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B Does a magnetic field accompany Jupiter's Great Red Spot?

  1. Apr 21, 2016 #1
    If yes, could you please give me a reference documentation?

    I am an astrophysical amateur. We have published a paper on the frozen-in field lines concept (http://journals.plos.org/plosone/article?id=10.1371/journal.pone.0136936), and are trying to explain the origin of the magnetic field of the sunspots using our new theory. We hope that the magnetic field of Jupiter's Great Red Spot can be used to verify our point of view.
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  3. Apr 25, 2016 #2


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    Last edited by a moderator: Apr 25, 2016
  4. Apr 25, 2016 #3
    I don't think the Spot is magnetic. It is pretty much the same as an Earth storm. Sunspots occur when plasma tubes pass through the surface of the Sun. To me they seem quite different.
  5. Apr 25, 2016 #4
    Except it seems to be a high pressure system, (anticyclonic), whereas storms on Earth are cyclones.
    What it does share with anticyclones on Earth is that it's quite stable and durable.
  6. Apr 25, 2016 #5
    Yeah, but as far as magnetism goes it doesn't matter. It's still a vortex of neutral material.
  7. Apr 25, 2016 #6
    Sure, nothing suggests it has anything to do with a magnetic field.
  8. Apr 26, 2016 #7
    I have a book (1016 pages) named Evolution of the Earth. It is an academic book on geophysics and published in 1996.

    In this book, the origin of magnetic field of the Earth and planets was discussed. On the magnetic field of the great red spot, the author wrote only one sentence: "It has been known that the great red spot is a huge vortex and accompanied by a very strong magnetic field."

    I hope get more reference on this problem, but the contact to the author has been fruitless.

    I hope someone here can recognizethis opinion.
  9. Apr 27, 2016 #8
  10. Apr 27, 2016 #9


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  11. Apr 27, 2016 #10
    I am trying to get some info in English. I am semi illiterate in English.
  12. Apr 27, 2016 #11


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  13. Apr 27, 2016 #12


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    Have you researched the book's author to see if perhaps he published some papers on the giant red spot?
  14. Apr 28, 2016 #13
    A moment ago, I contacted with the author's wife and will contact him soon. This author is an interesting person. He has neither email nor mobile phone. He published three books on the geophysics in Chinese. He didn't publish any paper in English. I think his academic level is very high, but I'm not sure if he's right in this point.
  15. Apr 28, 2016 #14
  16. Apr 28, 2016 #15
    I have contacted the author.


    He has forgotten the source.
  17. Apr 28, 2016 #16
    The thunderstorm magnetic field mentioned in that report is not the magnetic field concerned.

    I focus on the unitary magnetic field as the one of the sunspot.

    Thank you.
  18. Apr 28, 2016 #17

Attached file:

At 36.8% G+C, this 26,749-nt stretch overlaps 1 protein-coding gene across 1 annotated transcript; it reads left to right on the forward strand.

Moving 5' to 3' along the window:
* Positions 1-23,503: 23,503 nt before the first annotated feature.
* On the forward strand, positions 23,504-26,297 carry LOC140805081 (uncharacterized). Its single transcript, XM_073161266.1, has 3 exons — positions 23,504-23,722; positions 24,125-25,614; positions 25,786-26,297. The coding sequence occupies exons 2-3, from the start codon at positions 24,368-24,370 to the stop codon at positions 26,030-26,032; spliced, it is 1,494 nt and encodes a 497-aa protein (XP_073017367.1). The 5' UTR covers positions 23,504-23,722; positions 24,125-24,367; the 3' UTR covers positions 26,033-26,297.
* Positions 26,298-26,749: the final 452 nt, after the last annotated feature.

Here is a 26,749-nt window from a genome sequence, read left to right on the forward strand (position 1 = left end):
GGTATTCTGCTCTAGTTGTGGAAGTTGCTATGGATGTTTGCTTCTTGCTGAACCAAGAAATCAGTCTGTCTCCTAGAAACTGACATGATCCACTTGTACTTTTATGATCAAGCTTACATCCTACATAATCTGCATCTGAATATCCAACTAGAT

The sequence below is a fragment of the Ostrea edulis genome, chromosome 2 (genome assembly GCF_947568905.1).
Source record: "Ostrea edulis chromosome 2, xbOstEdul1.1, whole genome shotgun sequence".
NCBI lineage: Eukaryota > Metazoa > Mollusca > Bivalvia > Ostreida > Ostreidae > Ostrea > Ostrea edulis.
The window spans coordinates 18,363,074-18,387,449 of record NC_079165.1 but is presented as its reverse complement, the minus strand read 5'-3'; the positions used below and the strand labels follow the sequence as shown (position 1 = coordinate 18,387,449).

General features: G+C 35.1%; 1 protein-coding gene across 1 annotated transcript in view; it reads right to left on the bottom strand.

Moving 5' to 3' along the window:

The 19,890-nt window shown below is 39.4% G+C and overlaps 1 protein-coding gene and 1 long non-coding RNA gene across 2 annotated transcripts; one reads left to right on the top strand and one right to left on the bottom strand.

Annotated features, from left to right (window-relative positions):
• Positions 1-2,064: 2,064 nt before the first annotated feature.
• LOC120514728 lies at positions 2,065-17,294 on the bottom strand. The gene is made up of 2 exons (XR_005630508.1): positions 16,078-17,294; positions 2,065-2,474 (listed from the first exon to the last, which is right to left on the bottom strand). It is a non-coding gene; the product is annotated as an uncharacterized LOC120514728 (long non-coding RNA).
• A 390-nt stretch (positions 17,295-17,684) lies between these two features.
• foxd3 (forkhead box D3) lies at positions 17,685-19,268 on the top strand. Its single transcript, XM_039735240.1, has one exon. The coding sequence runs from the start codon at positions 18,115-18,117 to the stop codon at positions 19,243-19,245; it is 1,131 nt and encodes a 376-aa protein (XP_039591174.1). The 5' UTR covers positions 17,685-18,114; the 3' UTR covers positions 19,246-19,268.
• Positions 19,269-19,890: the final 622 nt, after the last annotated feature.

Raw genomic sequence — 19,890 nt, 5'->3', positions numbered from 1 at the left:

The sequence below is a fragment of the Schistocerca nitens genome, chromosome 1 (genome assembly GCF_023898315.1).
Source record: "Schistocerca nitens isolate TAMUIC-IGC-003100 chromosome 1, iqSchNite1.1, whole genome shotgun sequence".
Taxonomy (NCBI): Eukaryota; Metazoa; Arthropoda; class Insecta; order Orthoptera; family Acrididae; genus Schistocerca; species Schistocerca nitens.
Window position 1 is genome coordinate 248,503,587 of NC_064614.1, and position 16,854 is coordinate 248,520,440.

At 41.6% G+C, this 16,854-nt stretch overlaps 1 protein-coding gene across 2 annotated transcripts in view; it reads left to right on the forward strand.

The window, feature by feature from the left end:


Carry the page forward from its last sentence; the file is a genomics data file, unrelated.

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    Jupiter has a powerful magnetic field, with strong auroral activity at the poles. It has powerful radiation belts similar to the Van Allen belts around Earth. In addition to the Great Red Spot it has Lesser Red Spots. Lightning is observed in thunderstorms around these "spots". But lightning is not observed in the spots, nor do we see auroral activity. We do not know a whole lot about Jupiter, and its study is ongoing. Despite a search of the literature, sacred and profane, I find no evidence which would indicate a unitary magnetic field common to the Red Spot(s). Jupiter is probably not the place to confirm your "frozen-in field line" concept.

    In the abstract to your paper I see this: "The main purpose of this work is to correct a fallacy among some astrophysicists.":nb)
    Last edited: Apr 28, 2016
  19. Apr 28, 2016 #18
    Currently, the plasma of the Sun is considered to be electroneutral. In our published paper, we have proven this is fallacy.
  20. Apr 28, 2016 #19
    In current pulsar electrodynamics (Goldreich & Julian 1969), pulsar's magnetosphere particles are considered to be frozen with the magnetic field lines and corotating with neutron star. In our paper, this has been proven to be also a fallacy. In our paper, beside theoretical analysis, we also used experiments to support our conclusion.
    Now, we cannot sure that a unitary magnetic field was detected in the great red spot and Gai's viewpoint maybe a mistake. But this cannot negate that a unitary magnetic field is really exist in the great red spot. Perhaps, the unitary magnetic field is too weak to current detection or no one once detected that magnetic field.
  21. Apr 28, 2016 #20
    If our viewpoint is correct and the plasma of the Sun is really non-electroneutral, the magnetic field of sunspots can be simply interpreted without complex theory such as magnetic tube. If a unitary magnetic field can be detected in the great red spot, our viewpoint can be affirmed further. Just because of this, I ask for help here.
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